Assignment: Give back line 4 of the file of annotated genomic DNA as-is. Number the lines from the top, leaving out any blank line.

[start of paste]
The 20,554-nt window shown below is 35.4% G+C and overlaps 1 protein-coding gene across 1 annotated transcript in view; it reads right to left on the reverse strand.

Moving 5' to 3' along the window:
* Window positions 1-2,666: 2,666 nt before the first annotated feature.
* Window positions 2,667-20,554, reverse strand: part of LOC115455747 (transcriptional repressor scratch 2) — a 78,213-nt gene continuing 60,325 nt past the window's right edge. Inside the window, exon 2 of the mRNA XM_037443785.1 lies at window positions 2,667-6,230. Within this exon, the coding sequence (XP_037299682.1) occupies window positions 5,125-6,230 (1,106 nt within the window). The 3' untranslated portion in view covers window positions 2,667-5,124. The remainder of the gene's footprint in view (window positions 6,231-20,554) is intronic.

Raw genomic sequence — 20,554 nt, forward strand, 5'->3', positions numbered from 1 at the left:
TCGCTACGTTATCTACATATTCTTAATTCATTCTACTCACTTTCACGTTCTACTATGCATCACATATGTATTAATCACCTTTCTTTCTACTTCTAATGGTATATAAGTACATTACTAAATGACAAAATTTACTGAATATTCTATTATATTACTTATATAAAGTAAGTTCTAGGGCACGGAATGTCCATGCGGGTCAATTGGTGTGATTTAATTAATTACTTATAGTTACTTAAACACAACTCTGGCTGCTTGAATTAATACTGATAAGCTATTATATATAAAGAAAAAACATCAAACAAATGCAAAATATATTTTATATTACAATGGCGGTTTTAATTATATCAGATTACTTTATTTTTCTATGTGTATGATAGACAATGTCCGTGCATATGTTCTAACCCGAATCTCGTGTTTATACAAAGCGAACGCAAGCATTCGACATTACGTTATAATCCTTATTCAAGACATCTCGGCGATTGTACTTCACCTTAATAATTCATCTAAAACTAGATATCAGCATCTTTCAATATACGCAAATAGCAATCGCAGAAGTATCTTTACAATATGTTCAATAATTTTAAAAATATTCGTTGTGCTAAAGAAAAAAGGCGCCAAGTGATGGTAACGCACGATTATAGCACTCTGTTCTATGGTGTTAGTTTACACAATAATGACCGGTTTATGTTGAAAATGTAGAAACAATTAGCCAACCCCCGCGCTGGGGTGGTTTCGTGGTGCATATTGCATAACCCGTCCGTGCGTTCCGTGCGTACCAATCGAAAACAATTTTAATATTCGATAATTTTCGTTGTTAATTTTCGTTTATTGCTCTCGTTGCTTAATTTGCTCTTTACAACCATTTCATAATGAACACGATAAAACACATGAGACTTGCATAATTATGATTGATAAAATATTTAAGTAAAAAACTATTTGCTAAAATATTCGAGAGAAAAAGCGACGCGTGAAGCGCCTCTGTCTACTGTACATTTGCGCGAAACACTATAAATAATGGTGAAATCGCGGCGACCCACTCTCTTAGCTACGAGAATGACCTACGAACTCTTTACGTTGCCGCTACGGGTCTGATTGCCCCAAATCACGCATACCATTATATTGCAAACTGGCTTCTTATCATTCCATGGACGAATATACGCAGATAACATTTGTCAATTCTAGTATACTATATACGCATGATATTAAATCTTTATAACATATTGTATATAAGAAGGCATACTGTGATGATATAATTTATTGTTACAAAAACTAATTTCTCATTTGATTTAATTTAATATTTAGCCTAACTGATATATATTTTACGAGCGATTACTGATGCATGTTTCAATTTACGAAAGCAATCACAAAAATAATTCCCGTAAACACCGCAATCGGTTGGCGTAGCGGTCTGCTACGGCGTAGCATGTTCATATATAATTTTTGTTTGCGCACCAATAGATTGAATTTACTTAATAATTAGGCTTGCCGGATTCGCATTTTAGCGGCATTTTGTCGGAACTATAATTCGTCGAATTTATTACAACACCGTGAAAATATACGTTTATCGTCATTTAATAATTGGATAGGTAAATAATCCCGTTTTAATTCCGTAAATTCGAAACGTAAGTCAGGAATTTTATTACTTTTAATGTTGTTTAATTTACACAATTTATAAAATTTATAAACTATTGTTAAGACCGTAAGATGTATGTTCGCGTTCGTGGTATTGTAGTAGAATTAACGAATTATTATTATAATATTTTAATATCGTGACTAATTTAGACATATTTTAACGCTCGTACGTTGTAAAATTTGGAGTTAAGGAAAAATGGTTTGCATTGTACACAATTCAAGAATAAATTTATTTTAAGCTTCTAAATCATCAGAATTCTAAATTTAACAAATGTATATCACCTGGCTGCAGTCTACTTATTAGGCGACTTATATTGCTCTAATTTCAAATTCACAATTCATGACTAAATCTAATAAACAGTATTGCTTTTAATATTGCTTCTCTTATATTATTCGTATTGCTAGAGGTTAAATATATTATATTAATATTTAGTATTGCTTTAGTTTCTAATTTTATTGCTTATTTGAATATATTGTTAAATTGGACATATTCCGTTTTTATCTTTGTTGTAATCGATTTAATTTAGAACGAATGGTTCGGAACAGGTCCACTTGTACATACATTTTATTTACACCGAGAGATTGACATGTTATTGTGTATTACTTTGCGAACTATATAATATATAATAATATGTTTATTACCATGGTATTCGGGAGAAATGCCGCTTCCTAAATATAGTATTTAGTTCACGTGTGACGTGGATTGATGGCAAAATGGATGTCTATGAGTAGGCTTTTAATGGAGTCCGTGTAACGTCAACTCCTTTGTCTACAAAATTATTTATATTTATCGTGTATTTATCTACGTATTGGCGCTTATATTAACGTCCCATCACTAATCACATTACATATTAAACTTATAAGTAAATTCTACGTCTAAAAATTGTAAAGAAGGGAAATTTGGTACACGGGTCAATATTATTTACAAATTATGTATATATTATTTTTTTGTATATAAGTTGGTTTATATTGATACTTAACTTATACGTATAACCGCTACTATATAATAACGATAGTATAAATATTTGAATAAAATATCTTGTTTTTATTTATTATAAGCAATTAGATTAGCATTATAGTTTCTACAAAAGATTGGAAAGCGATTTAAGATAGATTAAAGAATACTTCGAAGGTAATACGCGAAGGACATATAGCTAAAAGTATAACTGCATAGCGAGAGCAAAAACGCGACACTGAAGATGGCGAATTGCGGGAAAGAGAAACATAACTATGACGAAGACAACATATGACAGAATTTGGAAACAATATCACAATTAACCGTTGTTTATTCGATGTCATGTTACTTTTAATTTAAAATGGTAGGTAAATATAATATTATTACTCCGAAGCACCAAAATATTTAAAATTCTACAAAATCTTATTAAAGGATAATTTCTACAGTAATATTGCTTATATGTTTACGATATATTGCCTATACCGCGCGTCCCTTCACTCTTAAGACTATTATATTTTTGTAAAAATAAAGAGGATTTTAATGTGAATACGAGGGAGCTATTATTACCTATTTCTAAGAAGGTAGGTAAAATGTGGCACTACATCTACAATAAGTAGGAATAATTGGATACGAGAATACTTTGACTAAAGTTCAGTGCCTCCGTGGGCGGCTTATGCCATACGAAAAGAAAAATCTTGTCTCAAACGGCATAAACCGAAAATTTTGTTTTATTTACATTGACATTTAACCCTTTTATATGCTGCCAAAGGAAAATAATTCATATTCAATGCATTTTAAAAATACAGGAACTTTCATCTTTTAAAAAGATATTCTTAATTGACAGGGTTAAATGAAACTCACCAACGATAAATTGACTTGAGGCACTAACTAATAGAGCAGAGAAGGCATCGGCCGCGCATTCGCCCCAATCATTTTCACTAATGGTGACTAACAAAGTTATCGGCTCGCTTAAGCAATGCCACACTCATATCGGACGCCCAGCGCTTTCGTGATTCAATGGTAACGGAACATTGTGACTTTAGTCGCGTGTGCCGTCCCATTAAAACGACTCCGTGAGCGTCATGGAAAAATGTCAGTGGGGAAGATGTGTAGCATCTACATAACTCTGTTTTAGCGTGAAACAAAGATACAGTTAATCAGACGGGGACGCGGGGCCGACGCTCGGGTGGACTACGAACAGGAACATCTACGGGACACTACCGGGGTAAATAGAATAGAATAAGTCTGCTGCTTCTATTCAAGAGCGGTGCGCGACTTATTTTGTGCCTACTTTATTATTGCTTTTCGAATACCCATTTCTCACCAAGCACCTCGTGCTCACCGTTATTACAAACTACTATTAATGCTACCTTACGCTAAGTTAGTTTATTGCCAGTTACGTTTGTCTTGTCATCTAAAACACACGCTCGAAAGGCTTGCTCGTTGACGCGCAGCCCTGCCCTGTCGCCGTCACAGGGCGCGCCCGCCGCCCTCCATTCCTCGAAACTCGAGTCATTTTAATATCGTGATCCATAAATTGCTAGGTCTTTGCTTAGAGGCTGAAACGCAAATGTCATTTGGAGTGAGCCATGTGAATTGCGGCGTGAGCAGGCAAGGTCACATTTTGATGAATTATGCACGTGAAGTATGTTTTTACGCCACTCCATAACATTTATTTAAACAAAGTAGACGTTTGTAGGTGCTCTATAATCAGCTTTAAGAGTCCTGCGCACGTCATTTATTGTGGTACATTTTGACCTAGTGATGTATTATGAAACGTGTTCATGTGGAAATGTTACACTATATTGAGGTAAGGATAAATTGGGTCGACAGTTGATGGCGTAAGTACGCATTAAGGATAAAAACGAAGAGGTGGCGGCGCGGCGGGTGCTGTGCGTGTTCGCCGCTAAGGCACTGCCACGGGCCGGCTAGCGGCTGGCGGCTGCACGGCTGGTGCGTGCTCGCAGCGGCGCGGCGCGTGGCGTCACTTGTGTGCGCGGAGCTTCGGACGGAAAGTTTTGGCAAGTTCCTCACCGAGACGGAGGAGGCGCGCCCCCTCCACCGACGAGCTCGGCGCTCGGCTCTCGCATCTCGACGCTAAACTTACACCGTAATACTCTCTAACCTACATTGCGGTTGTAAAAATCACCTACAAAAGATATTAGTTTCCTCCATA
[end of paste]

* Window positions 2,667-20,554, reverse strand: part of LOC115455747 (transcriptional repressor scratch 2) — a 78,213-nt gene continuing 60,325 nt past the window's right edge. Inside the window, exon 2 of the mRNA XM_037443785.1 lies at window positions 2,667-6,230. Within this exon, the coding sequence (XP_037299682.1) occupies window positions 5,125-6,230 (1,106 nt within the window). The 3' untranslated portion in view covers window positions 2,667-5,124. The remainder of the gene's footprint in view (window positions 6,231-20,554) is intronic.